Many compliance regulations and security best practices require the encryption of sensitive data and the protection of encryption keys with proper key management.
Security best practices and PCI DSS compliance regulations call for sensitive data to be protected with encryption and that data-encrypting keys (DEK) be physically or logically separated from the sensitive data and protected with strong key-encrypting keys (KEK). Anyone who needs to protect sensitive data in their database, needs to know that storing the encryption keys within the same location puts data at risk for a breach. Depending on what type of information is being stored and what industry guidance your project/company falls under, compliance regulations in addition to PCI DSS may apply.
For any company that accepts credit card payments, the Payment Card Industry Data Security Standards (PCI DSS) issues 12 requirements that must be met in order to be compliant. It can seem overwhelming at first, but the PCI council that issues PCI DSS also provides detailed reference guides and instructions on each requirement.
Let’s take a brief look at all twelve items:
Build and Maintain a Secure Network and Systems
Requirement 1: Install and maintain a firewall configuration to protect cardholder data
Requirement 2: Do Not use vendor-supplied defaults for system passwords and other security parameters
Protect Cardholder Data
Requirement 3: Protect stored cardholder data*
Requirement 4: Encrypt transmission of cardholder data across open, public networks
Maintain a Vulnerability Management Program
Requirement 5: Protect all systems against malware and regularly update anti-virus software or programs
Requirement 6: Develop and maintain secure systems and applications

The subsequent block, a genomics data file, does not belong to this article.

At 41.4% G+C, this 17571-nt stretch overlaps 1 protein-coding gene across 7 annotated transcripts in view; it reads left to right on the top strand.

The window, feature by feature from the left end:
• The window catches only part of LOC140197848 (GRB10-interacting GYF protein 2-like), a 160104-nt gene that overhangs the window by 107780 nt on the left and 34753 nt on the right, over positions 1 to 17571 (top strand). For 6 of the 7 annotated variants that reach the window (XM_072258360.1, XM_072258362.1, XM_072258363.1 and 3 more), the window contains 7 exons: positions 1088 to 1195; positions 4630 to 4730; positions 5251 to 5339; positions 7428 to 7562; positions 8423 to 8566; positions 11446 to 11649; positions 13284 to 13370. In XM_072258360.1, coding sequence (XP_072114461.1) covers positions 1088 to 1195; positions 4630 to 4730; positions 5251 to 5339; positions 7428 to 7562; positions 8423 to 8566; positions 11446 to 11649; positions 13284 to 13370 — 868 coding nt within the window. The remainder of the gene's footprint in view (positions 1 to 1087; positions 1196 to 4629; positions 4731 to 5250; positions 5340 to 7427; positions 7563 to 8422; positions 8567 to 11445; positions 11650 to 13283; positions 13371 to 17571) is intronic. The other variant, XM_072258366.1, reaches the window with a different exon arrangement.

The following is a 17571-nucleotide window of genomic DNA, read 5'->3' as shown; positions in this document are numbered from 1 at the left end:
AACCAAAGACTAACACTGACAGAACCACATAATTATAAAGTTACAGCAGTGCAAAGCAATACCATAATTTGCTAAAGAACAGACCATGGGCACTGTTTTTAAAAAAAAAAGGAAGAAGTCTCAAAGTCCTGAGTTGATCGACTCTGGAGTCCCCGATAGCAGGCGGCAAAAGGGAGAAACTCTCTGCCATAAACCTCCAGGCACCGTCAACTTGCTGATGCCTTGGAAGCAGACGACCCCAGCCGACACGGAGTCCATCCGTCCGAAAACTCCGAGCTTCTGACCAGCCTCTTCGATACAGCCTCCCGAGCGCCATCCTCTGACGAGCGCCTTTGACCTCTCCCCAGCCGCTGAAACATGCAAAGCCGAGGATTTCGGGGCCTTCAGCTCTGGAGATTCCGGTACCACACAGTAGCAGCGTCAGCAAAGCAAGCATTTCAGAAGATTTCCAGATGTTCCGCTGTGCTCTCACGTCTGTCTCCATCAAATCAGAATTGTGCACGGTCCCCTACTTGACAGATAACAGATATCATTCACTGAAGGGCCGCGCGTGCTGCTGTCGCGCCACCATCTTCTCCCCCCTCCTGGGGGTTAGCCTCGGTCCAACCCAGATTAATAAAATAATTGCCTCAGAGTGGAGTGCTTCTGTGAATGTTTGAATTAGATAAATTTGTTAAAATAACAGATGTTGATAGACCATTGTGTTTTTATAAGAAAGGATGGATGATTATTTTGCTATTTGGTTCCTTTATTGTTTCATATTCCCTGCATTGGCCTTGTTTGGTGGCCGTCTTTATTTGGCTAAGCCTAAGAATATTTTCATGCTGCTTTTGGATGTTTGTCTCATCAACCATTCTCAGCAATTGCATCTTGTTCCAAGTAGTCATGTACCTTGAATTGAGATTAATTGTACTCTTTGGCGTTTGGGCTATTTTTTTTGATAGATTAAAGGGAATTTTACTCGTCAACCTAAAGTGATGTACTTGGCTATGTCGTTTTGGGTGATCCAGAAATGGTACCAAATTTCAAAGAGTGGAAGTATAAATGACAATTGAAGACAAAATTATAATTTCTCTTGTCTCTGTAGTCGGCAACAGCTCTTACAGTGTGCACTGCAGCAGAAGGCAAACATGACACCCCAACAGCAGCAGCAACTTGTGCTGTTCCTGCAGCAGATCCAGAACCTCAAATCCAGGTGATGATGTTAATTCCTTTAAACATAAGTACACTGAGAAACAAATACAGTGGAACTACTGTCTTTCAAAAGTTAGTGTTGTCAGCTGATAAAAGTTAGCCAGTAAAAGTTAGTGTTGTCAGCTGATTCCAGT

Implement Strong Access Control Measures
Requirement 7: Restrict access to cardholder data by business need-to-know
Requirement 8: Identify and authenticate access to system components
Requirement 9: Restrict physical access to cardholder data
Regularly Monitor and Test Networks
Requirement 10: Track and monitor all access to network resources and cardholder data
Requirement 11: Regularly test security systems and processes
Maintain an Information Security Policy
Requirement 12: Maintain a policy that address information security for all personnel
Within the latest documentation by the PCI Security Standards Council (v3.0 released November 2013) specific testing procedures and guidance is given for Requirement 3 on pages 34-43. The PCI Security Standards Council (PCI SSC) website (http://www.pcisecuritystandards.org) contains this documentation along with a number of additional resources to assist organizations with their PCI DSS assessments and validations.
* Requirement 3 addresses the need for encryption and key management, stating:
“Protection methods such as encryption, truncation, masking, and hashing are critical components of cardholder data protection. If an intruder circumvents other security controls and gains access to encrypted data, without the proper cryptographic keys, the data is unreadable and unusable to that person. Other effective methods of protecting stored data should also be considered as potential risk mitigation opportunities. For example, methods for minimizing risk include not storing cardholder data unless absolutely necessary, truncating cardholder data if full PAN is not needed, and not sending unprotected PANs using end-user messaging technologies, such as e-mail and instant messaging.”
The PCI Security Standards Council also issues their Cloud Computing Guidelines (https://www.pcisecuritystandards.org/pdfs/PCI_DSS_v2_Cloud_Guidelines.pdf) and additional information around virtualization of data protection solutions so you can be PCI compliant with a cloud-based solution for encryption and key management.
Other compliance requirements for protecting information go beyond cardholder data (PCI focuses on PAN or the Primary Account Number specifically) and also require that personally identifiable information (PII) such as names, birthdates, email address, zip codes, usernames, or passwords be protected properly with encryption and key management. To meet the growing need for NIST validated and FIPS 140-2 compliant solutions, the data security experts at Townsend Security provide a certified key management system (Alliance Key Manager) which provides secure key storage and retrieval options for a variety of Enterprise and open source platforms. Now sensitive information can easily be encrypted and the encryption keys properly managed.